Reproducibility of automated simplified voxel-based analysis of PET amyloid ligand [11C]PIB uptake using 30-min scanning data
- First Online:
- Cite this article as:
- Aalto, S., Scheinin, N.M., Kemppainen, N.M. et al. Eur J Nucl Med Mol Imaging (2009) 36: 1651. doi:10.1007/s00259-009-1174-1
- 192 Downloads
Positron emission tomography (PET) with 11C-labelled Pittsburgh compound B ([11C]PIB) enables the quantitation of β-amyloid accumulation in the brain of patients with Alzheimer’s disease (AD). Voxel-based image analysis techniques conducted in a standard brain space provide an objective, rapid and fully automated method to analyze [11C]PIB PET data. The purpose of this study was to evaluate both region- and voxel-level reproducibility of automated and simplified [11C]PIB quantitation when using only 30 min of imaging data.
Six AD patients and four healthy controls were scanned twice with an average interval of 6 weeks. To evaluate the feasibility of short scanning (convenient for AD patients), [11C]PIB uptake was quantitated using 30 min of imaging data (60 to 90 min after tracer injection) for region-to-cerebellum ratio calculations. To evaluate the reproducibility, a test-retest design was used to derive absolute variability (VAR) estimates and intraclass correlation coefficients at both region-of-interest (ROI) and voxel level.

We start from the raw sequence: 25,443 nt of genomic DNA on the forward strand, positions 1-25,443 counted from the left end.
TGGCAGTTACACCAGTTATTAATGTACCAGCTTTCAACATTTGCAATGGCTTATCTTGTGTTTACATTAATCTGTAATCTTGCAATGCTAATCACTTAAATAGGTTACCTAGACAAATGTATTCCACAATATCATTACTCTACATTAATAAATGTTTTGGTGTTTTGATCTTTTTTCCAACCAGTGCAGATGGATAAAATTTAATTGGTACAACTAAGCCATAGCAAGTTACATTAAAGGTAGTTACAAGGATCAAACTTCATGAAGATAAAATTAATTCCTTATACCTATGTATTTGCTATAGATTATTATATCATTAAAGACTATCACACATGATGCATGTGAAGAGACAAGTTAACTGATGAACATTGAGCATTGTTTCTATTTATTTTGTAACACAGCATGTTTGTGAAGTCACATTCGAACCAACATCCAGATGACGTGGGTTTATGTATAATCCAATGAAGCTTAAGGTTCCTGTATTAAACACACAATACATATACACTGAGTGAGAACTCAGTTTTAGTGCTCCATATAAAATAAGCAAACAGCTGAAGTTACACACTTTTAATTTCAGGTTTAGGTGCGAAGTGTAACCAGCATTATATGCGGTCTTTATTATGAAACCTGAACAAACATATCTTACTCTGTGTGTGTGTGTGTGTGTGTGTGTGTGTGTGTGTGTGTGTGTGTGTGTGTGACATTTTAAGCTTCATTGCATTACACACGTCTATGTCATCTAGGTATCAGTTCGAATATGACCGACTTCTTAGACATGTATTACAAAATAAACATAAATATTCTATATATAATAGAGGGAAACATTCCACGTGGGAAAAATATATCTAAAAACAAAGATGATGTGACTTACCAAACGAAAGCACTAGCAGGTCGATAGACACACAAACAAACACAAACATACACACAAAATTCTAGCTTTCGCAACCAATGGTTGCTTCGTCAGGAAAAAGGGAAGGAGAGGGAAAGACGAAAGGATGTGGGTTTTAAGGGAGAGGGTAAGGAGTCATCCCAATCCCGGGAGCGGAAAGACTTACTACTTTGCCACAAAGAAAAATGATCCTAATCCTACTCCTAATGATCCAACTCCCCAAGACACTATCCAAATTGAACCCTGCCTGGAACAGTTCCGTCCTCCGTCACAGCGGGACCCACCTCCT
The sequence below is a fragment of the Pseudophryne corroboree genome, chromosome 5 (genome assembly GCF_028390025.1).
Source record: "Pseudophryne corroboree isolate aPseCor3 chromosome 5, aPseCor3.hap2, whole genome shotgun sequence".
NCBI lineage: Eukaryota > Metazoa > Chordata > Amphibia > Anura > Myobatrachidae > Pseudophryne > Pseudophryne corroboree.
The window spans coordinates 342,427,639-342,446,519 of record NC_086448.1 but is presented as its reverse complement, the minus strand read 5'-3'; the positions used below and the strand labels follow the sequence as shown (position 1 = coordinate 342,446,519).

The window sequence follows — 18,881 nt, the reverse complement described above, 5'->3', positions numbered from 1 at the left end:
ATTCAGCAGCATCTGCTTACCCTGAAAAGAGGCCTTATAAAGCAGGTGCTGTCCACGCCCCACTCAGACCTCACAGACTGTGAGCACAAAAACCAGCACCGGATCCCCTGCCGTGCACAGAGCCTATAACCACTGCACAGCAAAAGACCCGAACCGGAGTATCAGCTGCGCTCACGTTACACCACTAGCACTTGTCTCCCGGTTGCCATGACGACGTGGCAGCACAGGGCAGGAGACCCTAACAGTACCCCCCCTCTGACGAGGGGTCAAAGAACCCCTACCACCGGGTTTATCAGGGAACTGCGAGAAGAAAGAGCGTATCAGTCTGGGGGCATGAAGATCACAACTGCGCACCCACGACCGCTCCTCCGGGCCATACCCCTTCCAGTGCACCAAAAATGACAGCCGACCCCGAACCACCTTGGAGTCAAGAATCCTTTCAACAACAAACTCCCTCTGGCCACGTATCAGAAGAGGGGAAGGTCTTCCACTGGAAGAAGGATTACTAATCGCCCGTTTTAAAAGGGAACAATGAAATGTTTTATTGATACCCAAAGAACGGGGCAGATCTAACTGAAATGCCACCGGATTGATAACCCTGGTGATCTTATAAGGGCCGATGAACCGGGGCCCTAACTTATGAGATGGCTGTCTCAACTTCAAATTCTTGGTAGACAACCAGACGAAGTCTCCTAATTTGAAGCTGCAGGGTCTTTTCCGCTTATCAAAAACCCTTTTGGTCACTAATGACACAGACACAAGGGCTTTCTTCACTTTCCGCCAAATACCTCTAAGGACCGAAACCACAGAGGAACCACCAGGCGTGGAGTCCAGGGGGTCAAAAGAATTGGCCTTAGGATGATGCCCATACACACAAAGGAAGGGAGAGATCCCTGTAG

The reproducibility both at the region level (VAR 0.9–5.5%) and at the voxel level (VAR 4.2–6.4%) was good to excellent. Based on the variability estimates obtained, power calculations indicated that 90% power to obtain statistically significant difference can be achieved using a sample size of five subjects per group when a 15% change from baseline (increase or decrease) in [11C]PIB accumulation in the frontal cortex is anticipated in one group compared to no change in another group.
Our results showed that an automated analysis method based on an efficient scanning protocol provides reproducible results for [11C]PIB uptake and appears suitable for PET studies aiming at the quantitation of amyloid accumulation in the brain of AD patients for the evaluation of progression and treatment effects.